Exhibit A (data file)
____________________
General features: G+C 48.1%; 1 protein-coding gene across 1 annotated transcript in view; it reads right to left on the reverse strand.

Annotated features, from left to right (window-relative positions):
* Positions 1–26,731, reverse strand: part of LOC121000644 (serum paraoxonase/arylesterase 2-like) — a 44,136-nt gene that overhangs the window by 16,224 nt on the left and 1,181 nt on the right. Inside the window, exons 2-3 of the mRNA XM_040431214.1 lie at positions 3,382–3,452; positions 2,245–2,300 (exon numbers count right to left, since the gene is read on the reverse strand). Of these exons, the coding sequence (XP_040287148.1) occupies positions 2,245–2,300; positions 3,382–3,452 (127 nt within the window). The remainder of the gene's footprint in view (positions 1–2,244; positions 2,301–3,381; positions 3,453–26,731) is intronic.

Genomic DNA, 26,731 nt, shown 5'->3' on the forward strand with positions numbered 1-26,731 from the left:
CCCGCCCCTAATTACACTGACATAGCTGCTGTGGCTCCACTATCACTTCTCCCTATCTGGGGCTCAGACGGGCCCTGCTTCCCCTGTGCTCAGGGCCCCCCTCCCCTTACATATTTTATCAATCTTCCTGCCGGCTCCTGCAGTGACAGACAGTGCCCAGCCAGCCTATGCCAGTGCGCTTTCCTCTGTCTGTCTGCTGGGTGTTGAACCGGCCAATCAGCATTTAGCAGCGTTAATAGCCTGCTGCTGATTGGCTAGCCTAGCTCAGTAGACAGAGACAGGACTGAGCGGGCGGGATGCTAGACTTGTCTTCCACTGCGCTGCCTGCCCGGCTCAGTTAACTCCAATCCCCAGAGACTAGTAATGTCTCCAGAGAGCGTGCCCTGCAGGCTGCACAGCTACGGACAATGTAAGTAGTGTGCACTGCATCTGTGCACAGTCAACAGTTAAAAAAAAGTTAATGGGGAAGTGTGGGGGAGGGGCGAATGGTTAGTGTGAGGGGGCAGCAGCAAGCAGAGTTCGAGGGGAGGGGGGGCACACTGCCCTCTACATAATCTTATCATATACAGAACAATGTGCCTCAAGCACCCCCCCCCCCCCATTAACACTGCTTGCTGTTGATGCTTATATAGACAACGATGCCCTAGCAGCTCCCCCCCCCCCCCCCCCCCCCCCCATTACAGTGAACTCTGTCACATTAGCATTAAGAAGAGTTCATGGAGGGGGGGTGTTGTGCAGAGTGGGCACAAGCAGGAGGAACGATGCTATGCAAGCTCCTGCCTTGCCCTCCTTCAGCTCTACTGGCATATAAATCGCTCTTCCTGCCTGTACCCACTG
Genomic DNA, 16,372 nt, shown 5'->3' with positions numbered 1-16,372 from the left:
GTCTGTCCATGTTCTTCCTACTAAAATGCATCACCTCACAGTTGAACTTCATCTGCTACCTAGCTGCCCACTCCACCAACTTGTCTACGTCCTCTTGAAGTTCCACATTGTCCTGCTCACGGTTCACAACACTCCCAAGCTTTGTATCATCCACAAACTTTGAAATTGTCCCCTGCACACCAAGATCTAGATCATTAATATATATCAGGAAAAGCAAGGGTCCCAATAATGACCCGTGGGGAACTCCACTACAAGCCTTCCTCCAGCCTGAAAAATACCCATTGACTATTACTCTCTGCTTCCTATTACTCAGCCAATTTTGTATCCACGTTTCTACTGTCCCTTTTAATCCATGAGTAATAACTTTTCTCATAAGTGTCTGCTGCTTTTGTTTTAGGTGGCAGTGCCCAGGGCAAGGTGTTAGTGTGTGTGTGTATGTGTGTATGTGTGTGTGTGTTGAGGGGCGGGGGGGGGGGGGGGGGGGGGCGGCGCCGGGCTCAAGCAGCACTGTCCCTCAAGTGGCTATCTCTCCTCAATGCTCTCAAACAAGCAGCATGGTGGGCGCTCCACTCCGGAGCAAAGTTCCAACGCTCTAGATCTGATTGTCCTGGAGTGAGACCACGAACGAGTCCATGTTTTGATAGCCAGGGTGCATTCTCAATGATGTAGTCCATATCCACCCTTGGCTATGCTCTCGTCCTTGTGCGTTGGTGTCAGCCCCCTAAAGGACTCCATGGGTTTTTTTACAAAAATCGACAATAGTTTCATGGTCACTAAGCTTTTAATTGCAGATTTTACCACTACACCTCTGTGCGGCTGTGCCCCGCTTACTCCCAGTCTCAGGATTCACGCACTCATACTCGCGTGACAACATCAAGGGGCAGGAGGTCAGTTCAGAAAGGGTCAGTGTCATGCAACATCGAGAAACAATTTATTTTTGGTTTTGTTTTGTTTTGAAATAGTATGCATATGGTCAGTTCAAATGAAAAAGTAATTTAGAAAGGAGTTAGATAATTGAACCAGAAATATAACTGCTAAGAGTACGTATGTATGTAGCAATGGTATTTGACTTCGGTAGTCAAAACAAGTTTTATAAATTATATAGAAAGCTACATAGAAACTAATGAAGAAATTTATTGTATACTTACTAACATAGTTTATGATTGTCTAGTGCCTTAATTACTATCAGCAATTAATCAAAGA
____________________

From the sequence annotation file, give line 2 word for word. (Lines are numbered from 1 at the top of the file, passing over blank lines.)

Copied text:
Annotated features, from left to right (window-relative positions):